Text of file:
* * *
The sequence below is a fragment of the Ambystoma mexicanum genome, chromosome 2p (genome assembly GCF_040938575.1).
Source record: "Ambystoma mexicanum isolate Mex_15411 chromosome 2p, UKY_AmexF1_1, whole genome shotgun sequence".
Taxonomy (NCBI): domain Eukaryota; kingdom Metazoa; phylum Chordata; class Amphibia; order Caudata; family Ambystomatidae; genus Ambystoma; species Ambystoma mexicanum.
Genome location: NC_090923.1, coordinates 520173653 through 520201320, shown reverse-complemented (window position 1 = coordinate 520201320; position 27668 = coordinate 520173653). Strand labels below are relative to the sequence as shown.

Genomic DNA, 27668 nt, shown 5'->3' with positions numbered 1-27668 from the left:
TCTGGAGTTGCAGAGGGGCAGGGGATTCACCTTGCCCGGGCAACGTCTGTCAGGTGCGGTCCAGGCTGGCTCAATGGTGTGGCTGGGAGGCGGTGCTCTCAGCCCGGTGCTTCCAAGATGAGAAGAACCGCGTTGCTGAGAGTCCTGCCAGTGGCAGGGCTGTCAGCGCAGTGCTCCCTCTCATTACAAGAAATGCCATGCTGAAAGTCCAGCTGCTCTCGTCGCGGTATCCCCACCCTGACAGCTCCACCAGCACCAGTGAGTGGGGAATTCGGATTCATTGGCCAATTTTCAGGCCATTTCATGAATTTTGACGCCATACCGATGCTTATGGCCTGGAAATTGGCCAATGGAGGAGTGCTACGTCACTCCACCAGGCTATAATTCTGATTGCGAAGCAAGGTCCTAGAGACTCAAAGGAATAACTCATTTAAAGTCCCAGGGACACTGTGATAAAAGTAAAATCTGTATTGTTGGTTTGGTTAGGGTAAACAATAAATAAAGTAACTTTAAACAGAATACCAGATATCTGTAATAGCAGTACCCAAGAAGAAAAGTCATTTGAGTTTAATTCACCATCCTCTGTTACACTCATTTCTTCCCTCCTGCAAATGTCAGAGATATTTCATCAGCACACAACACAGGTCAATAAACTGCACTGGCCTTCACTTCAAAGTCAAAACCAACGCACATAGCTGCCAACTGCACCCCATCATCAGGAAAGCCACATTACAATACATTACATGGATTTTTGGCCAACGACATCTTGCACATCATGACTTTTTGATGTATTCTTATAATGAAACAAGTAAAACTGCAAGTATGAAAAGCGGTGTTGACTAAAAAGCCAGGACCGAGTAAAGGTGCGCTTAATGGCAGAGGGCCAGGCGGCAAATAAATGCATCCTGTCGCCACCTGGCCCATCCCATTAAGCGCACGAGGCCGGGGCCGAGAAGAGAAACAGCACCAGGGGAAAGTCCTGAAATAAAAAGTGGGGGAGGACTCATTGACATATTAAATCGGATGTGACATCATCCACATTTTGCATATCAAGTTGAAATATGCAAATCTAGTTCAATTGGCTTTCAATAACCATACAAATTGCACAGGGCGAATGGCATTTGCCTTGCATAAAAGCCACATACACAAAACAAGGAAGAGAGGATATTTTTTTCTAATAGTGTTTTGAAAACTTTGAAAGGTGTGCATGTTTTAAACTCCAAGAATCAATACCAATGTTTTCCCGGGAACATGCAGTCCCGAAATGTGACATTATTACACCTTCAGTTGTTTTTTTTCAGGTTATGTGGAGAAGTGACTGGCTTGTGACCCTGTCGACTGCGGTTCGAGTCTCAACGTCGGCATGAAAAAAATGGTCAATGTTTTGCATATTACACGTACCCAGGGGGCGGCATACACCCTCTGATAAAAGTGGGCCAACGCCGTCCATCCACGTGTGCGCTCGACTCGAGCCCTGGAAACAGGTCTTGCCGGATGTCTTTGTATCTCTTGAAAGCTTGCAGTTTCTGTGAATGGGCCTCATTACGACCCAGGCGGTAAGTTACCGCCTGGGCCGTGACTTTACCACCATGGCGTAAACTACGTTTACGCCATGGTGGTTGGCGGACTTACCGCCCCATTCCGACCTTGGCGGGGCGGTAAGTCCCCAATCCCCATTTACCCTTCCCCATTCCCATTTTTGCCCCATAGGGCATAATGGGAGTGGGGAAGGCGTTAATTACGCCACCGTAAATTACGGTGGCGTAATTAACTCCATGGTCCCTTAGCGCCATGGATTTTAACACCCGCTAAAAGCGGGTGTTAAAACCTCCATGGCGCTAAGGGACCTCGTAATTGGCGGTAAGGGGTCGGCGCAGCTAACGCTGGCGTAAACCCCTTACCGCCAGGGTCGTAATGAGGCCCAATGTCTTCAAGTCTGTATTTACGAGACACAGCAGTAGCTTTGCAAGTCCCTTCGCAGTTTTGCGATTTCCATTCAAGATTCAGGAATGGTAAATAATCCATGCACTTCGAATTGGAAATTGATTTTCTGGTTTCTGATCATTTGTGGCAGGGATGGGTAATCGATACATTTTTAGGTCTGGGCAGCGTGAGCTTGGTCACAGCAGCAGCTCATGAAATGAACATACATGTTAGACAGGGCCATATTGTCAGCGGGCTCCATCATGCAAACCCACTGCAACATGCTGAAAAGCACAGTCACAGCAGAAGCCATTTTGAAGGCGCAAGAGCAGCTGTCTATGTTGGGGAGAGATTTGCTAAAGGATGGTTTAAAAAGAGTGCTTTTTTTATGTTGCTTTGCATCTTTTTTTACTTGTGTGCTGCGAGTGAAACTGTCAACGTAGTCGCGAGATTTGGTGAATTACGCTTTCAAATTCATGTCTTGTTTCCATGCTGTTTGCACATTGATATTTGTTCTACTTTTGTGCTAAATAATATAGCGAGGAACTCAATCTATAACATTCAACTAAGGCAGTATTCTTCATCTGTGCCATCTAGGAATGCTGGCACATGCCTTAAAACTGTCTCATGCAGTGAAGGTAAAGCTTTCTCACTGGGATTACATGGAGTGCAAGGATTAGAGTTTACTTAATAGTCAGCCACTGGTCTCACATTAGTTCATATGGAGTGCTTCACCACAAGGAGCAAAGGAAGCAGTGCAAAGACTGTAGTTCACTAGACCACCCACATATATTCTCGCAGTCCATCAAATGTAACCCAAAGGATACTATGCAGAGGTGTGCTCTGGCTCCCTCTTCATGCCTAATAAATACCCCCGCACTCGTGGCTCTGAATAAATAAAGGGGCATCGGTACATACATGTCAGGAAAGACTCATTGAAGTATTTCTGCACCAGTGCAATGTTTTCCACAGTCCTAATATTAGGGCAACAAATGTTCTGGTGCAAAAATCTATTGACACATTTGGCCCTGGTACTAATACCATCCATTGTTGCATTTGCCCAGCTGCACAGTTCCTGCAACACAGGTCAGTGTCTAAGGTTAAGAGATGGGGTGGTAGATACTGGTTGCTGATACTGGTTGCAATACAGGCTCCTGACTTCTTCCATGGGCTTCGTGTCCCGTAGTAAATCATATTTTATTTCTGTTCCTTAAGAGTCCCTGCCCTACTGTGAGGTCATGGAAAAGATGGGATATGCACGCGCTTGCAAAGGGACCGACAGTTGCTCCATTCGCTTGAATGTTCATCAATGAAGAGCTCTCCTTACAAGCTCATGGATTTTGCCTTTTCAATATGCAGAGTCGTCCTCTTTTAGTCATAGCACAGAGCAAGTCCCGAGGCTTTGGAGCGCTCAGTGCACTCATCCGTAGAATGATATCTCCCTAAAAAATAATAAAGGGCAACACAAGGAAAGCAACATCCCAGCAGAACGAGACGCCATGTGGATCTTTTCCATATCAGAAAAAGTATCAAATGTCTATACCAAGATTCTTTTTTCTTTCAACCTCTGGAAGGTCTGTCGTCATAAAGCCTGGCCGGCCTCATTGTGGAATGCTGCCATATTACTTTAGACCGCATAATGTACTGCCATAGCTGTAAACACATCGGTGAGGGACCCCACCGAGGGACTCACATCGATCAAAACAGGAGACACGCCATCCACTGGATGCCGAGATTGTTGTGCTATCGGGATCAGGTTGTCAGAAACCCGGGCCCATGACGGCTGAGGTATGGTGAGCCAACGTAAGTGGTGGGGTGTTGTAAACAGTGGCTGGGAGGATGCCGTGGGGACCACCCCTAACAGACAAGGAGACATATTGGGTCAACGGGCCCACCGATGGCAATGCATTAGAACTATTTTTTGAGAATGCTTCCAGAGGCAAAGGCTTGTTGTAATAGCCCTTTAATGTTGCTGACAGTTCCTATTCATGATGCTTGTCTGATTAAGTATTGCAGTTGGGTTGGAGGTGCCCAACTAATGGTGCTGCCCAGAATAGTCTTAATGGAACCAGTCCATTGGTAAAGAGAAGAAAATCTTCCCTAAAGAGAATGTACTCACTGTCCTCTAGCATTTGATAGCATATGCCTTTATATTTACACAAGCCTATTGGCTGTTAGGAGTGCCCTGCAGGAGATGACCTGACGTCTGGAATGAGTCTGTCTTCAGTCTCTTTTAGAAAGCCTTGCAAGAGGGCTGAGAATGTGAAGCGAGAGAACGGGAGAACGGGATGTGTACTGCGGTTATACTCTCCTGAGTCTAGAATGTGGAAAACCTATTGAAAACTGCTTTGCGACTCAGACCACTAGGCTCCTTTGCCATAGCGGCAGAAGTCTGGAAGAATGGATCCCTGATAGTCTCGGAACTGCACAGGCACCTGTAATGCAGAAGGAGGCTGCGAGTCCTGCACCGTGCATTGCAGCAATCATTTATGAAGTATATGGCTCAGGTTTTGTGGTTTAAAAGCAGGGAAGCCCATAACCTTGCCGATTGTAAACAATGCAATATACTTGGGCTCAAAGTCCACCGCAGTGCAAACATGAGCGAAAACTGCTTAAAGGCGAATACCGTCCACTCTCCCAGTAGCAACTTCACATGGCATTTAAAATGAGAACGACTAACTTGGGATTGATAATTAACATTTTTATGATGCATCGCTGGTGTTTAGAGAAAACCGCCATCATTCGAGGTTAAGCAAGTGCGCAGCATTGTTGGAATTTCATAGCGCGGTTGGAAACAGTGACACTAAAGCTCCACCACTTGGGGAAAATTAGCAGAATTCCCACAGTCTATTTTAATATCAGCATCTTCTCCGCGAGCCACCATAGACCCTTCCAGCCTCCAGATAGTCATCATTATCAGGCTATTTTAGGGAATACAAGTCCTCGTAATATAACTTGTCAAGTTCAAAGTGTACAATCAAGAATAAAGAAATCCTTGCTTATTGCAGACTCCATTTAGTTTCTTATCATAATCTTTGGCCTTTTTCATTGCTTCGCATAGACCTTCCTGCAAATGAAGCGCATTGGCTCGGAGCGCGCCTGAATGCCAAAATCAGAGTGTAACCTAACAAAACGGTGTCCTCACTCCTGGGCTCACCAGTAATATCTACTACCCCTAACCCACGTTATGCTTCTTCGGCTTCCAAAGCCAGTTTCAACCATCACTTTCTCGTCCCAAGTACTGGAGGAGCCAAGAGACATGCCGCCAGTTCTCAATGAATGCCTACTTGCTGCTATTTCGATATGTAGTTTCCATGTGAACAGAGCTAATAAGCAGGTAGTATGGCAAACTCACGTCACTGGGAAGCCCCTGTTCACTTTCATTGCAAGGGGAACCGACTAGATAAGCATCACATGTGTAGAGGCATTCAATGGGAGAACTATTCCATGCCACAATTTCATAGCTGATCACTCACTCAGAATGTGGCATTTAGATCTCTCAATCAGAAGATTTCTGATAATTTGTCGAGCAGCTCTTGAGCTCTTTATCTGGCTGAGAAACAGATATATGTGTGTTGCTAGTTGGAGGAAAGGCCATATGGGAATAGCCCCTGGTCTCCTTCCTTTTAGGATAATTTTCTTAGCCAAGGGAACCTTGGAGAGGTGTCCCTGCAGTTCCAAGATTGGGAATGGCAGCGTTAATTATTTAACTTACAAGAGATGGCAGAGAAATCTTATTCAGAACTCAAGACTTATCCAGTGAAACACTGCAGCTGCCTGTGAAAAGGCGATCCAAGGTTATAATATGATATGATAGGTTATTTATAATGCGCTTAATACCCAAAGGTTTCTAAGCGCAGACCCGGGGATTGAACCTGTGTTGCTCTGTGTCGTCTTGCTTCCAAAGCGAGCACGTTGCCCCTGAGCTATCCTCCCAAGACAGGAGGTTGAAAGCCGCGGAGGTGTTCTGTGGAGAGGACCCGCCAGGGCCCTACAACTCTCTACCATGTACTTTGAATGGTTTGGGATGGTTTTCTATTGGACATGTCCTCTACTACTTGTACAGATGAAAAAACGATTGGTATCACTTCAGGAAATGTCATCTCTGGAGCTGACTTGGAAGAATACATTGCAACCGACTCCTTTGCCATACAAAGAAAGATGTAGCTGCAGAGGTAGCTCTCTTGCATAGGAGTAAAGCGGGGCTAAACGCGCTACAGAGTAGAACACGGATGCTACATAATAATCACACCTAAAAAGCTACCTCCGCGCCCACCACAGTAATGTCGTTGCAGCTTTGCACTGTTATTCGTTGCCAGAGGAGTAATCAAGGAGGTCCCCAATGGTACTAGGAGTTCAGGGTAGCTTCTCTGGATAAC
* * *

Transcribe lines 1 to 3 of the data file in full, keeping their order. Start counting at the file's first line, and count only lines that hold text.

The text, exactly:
The sequence below is a fragment of the Ambystoma mexicanum genome, chromosome 2p (genome assembly GCF_040938575.1).
Source record: "Ambystoma mexicanum isolate Mex_15411 chromosome 2p, UKY_AmexF1_1, whole genome shotgun sequence".
Taxonomy (NCBI): domain Eukaryota; kingdom Metazoa; phylum Chordata; class Amphibia; order Caudata; family Ambystomatidae; genus Ambystoma; species Ambystoma mexicanum.